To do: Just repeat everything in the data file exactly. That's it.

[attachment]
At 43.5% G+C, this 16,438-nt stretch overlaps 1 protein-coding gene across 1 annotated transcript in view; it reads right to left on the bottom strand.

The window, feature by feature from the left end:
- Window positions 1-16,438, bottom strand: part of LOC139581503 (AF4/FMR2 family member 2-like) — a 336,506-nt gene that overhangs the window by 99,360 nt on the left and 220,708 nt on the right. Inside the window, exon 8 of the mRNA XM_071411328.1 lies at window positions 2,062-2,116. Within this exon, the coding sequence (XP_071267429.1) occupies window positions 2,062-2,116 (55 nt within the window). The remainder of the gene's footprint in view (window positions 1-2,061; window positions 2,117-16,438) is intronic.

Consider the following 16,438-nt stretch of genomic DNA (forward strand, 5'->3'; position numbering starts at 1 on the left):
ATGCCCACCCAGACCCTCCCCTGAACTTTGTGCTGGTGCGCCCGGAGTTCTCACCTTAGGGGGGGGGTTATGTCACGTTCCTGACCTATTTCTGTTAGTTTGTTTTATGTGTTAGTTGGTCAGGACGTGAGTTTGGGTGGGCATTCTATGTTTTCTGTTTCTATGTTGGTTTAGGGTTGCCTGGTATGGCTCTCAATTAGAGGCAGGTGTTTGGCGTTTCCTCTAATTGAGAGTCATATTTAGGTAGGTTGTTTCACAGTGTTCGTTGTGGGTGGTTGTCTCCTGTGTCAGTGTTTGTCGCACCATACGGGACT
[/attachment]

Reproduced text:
At 43.5% G+C, this 16,438-nt stretch overlaps 1 protein-coding gene across 1 annotated transcript in view; it reads right to left on the bottom strand.

The window, feature by feature from the left end:
- Window positions 1-16,438, bottom strand: part of LOC139581503 (AF4/FMR2 family member 2-like) — a 336,506-nt gene that overhangs the window by 99,360 nt on the left and 220,708 nt on the right. Inside the window, exon 8 of the mRNA XM_071411328.1 lies at window positions 2,062-2,116. Within this exon, the coding sequence (XP_071267429.1) occupies window positions 2,062-2,116 (55 nt within the window). The remainder of the gene's footprint in view (window positions 1-2,061; window positions 2,117-16,438) is intronic.

Consider the following 16,438-nt stretch of genomic DNA (forward strand, 5'->3'; position numbering starts at 1 on the left):
ATGCCCACCCAGACCCTCCCCTGAACTTTGTGCTGGTGCGCCCGGAGTTCTCACCTTAGGGGGGGGGTTATGTCACGTTCCTGACCTATTTCTGTTAGTTTGTTTTATGTGTTAGTTGGTCAGGACGTGAGTTTGGGTGGGCATTCTATGTTTTCTGTTTCTATGTTGGTTTAGGGTTGCCTGGTATGGCTCTCAATTAGAGGCAGGTGTTTGGCGTTTCCTCTAATTGAGAGTCATATTTAGGTAGGTTGTTTCACAGTGTTCGTTGTGGGTGGTTGTCTCCTGTGTCAGTGTTTGTCGCACCATACGGGACT